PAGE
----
National Power goes into China

NATIONAL Power yesterday unveiled plans to move into the Chinese electricity market as part of an overseas expansion strategy that will see half its generating interests located outside Britain within the next three years.

The move is designed to compensate for the impact of increasing competition at home and declining profits caused by tougher price controls and the end of guaranteed contracts with the supply companies.

National Power is investing $250m in two coal-fired stations in China, increasing its overseas investment to almost pounds 1.5bn. The company also said that it planned to double the rate of overseas investment to pounds 600m a year over the next two years.

Keith Henry, chief executive, said that by 2001-2002, its power station interests would be split 50:50 between the UK and overseas. At present it has 16,000 megawatts of plant in the UK and interests in 10,000 megawatts of overseas generating capacity.

The company already has significant interests in Australia, Pakistan and the Czech Republic and has plans to expand further into areas such as central Europe, Turkey, Zimbabwe and the US.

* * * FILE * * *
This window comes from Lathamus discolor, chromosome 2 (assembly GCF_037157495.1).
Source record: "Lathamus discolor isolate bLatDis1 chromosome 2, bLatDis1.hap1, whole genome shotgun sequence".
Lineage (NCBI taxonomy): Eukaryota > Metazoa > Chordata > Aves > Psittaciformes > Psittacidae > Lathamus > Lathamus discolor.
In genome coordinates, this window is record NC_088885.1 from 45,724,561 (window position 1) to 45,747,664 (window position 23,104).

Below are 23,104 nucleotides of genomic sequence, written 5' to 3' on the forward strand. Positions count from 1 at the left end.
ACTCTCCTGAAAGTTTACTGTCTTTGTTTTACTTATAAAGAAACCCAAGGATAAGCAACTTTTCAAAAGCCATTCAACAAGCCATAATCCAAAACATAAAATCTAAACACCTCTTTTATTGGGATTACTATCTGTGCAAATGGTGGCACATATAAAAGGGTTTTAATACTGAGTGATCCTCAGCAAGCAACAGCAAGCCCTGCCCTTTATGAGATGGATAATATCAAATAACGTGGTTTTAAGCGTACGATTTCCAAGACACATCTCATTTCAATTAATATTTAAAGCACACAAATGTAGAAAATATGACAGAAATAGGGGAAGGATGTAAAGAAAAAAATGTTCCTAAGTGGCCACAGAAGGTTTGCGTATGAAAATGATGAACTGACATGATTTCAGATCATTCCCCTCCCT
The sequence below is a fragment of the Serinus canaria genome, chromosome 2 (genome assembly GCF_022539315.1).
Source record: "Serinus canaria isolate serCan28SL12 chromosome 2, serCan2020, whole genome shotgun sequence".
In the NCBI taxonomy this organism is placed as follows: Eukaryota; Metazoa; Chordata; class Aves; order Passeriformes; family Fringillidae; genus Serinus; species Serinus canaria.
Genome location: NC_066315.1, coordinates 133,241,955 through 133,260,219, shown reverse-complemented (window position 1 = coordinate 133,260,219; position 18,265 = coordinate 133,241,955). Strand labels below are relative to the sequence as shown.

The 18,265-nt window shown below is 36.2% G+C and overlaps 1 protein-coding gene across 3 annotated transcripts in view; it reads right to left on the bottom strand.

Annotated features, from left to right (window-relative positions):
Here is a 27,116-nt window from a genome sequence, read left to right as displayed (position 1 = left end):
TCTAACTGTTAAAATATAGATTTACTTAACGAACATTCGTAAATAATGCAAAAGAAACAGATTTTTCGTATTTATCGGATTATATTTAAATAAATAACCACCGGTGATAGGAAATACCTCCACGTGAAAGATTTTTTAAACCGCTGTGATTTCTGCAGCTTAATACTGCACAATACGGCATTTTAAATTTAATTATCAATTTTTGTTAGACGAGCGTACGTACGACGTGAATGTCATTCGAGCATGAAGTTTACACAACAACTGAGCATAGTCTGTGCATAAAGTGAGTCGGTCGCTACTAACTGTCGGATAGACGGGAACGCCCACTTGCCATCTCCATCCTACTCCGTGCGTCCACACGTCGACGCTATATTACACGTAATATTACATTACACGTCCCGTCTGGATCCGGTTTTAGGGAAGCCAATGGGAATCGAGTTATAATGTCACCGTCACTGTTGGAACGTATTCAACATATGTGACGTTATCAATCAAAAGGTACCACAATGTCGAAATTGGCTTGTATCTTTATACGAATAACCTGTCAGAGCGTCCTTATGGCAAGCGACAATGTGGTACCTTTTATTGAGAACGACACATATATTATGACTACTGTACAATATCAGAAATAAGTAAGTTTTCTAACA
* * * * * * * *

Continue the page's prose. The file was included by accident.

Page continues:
However, Mr Henry said National Power was not interested in following its rivals PowerGen and Scottish Power in seeking to buy a US electric utility. "We struggle to make the numbers add up," he said.

Profits last year from overseas operations were pounds 130m and National Power expects that to grow to as much as pounds 190m over the next two years.

The overseas contribution helped offset the squeeze on its UK earnings last year which saw pre-tax prfoits fall from pounds 740m to pounds 720m in the year ended 31 March.

This year National Power expects its UK profits to be lower by pounds 130m because of the end of the sales contracts linked to long-term deals to buy coal.

The company, which will buy about 10 million tonnes of coal from UK pits this year, is in talks with ministers over a deal to protect the coal industry from disappearing altogether. This is likely to involve a moratorium of up to five years on consents for further gas-fired power stations and supply arrangements which will guarantee demand for 20m to 25m tonnes of British coal.

Mr Henry said, however, that there had been no discussions about the generators being broken up to create more competition or forced to dispose of mothballed coal-fired stations to other operators.

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